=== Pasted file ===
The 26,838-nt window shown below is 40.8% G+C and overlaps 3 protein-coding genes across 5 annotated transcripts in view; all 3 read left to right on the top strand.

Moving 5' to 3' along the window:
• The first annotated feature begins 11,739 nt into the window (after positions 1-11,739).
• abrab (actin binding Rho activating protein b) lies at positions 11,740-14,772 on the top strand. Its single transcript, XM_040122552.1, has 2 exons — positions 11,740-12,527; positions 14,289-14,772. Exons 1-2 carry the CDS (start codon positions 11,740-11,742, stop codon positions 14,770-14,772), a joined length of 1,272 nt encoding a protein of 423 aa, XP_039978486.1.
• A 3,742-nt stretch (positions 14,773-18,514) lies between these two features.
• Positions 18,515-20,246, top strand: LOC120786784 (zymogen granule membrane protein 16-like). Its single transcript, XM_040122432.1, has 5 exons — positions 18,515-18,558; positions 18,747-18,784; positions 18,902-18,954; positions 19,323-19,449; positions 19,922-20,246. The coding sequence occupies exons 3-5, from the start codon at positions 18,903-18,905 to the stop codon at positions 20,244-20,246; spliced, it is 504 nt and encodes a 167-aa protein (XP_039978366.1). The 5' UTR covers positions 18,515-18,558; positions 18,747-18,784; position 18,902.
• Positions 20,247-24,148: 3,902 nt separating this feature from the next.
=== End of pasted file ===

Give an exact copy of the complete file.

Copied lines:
The 26,838-nt window shown below is 40.8% G+C and overlaps 3 protein-coding genes across 5 annotated transcripts in view; all 3 read left to right on the top strand.

Moving 5' to 3' along the window:
• The first annotated feature begins 11,739 nt into the window (after positions 1-11,739).
• abrab (actin binding Rho activating protein b) lies at positions 11,740-14,772 on the top strand. Its single transcript, XM_040122552.1, has 2 exons — positions 11,740-12,527; positions 14,289-14,772. Exons 1-2 carry the CDS (start codon positions 11,740-11,742, stop codon positions 14,770-14,772), a joined length of 1,272 nt encoding a protein of 423 aa, XP_039978486.1.
• A 3,742-nt stretch (positions 14,773-18,514) lies between these two features.
• Positions 18,515-20,246, top strand: LOC120786784 (zymogen granule membrane protein 16-like). Its single transcript, XM_040122432.1, has 5 exons — positions 18,515-18,558; positions 18,747-18,784; positions 18,902-18,954; positions 19,323-19,449; positions 19,922-20,246. The coding sequence occupies exons 3-5, from the start codon at positions 18,903-18,905 to the stop codon at positions 20,244-20,246; spliced, it is 504 nt and encodes a 167-aa protein (XP_039978366.1). The 5' UTR covers positions 18,515-18,558; positions 18,747-18,784; position 18,902.
• Positions 20,247-24,148: 3,902 nt separating this feature from the next.